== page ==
Indonesia should harness digitization to adapt to post-pandemic world: McKinsey

Indonesia’s industry players and the government should ramp up digitization to boost productivity and adapt to the post-pandemic world, the Indonesian branch of management consulting firm McKinsey & Company has stated.

According to McKinsey research, Indonesia has the potential to increase its economic productivity through digitization by US$121 billion by 2025. The manufacturing sector would be the biggest beneficiary from digitization with a $34 billion jump, followed by retail with $25 billion and the transportation sector with $16 billion, the research shows.

“What’s next for Indonesia? Besides thinking about economic recovery and improving resiliency, we believe that the new normal era brought new potentials for the future,” McKinsey Indonesia senior partner Khoon Tee Tan told reporters during an online press conference on Wednesday.

McKinsey also believed that the pandemic had supercharged digital disruption toward production facilities and consumer behavior.

“From the technology and innovation perspective, consumers are rapidly moving into online platforms while businesses are also using online applications for work such as Zoom,” Khoon said.

The pandemic has accelerated the adoption of digital services among consumers. A survey by Mobile Marketing Association earlier this year showed that 70 percent of customers surveyed had tried out a new digital category during the pandemic.

Read also: ‘Pay attention’, ‘transform’: Pandemic shifts business landscape, strategy

Meanwhile, Redseer, another management consulting company, found that the number of Indonesian online shoppers had increased to 85 million people during the pandemic, from 75 million in the pre-COVID-19 era.

Despite the huge potentials, McKinsey noted that Indonesia lagged behind other Asian countries regarding the use of advanced technologies among businesses.

The company’s survey on global businesses shows that only 21 percent of Indonesian companies are scaling toward advanced technologies and digitization in their operations, far below South Korea (30 percent), Singapore (50 percent) and China (56 percent).

The consulting firm was also of the view that Indonesia’s businesses struggled with human capital, as they were unprepared for the digital leap. Both the public and private sectors should work together to develop a digital-savvy workforce, according to the firm.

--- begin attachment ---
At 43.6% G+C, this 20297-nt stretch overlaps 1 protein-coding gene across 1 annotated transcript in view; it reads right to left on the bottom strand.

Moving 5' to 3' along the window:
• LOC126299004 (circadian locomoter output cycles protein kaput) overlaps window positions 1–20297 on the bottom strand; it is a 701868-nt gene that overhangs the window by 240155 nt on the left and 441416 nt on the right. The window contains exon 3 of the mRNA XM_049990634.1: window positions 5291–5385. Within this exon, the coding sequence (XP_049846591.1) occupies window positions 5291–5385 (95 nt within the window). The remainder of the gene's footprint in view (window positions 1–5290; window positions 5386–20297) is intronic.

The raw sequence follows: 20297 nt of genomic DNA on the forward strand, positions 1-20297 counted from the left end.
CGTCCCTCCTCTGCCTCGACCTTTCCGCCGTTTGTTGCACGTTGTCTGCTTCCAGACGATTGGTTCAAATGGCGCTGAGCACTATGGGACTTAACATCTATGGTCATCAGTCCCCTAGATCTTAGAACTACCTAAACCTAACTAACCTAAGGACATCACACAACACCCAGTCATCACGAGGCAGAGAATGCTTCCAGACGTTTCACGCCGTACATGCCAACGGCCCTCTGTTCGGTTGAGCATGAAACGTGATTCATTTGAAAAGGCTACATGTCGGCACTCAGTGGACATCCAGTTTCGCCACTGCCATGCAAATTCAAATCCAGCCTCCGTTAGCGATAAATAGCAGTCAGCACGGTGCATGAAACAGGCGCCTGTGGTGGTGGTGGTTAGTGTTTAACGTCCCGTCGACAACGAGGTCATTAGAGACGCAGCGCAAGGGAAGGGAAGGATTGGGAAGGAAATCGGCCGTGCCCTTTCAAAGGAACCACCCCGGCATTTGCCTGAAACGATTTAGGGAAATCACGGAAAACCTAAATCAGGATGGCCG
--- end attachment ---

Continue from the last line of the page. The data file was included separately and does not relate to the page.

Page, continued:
“The question is how we link and match the last years of [future employees’] education, not only at the university level but also vocational schools, in order to provide applicable digital skills,” McKinsey Indonesia managing partner Phillia Wibowo told The Jakarta Post during the discussion.

She said the government could use various tools to start building a talent incubation program by utilizing the Indonesian diaspora of those who have worked in digital industries abroad, co-investing with private companies and establishing a government-to-government partnership.

McKinsey also warned about job losses due to the industry trend of automation, particularly for jobs entailing repetitive manual labor such as factory work.

McKinsey’s research shows that automation could cause 23 million job losses by 2030, but create 10 million new jobs. To support automation, new type of work would require applied expertise, stakeholder interaction and unpredictable physical activities, according to the research.

“Our concern is in regard to the reskilling process for our workforce, because the types of jobs in the future would require different skills from the jobs today,” Phillia said.

Besides manufacturing industry jobs, McKinsey also highlighted the importance of digital technology adaptation for Indonesia’s tourism sector in order to help expedite the sector’s rebound.

“Digital technology is crucial if we want to boost our tourist industry as travelers today are using their smartphones to fulfill all of their travel needs from researching to booking,” Khoon said.

McKinsey also urged the government to use digital marketing to help revive the tourist industry, especially for the domestic market, which has been heavily impacted by the pandemic.

“We could use digital marketing to lure domestic tourists as Indonesia has a huge social media user base, and more importantly, [to support] the destination’s infrastructure and connectivity so people could easily visit the region,” Khoon said.

Southeast Asia’s largest online travel startup, Traveloka, announced Tuesday that it would reach profitability as bookings for Indonesian hotels were now at 75 percent of the pre-coronavirus figure, according to the company’s president, Hendry Hendrawan.

“We are in a position now to attain a stronger financial position compared to the pre-pandemic era,” he said on Tuesday at the Tech in Asia Conference, held virtually this year.

0) { $(‘.comment-count’).html(‘(‘+data.share.comment_count+’)’); } } }); })(); ]]>

About the author

Leave a Reply

Your email address will not be published. Required fields are marked *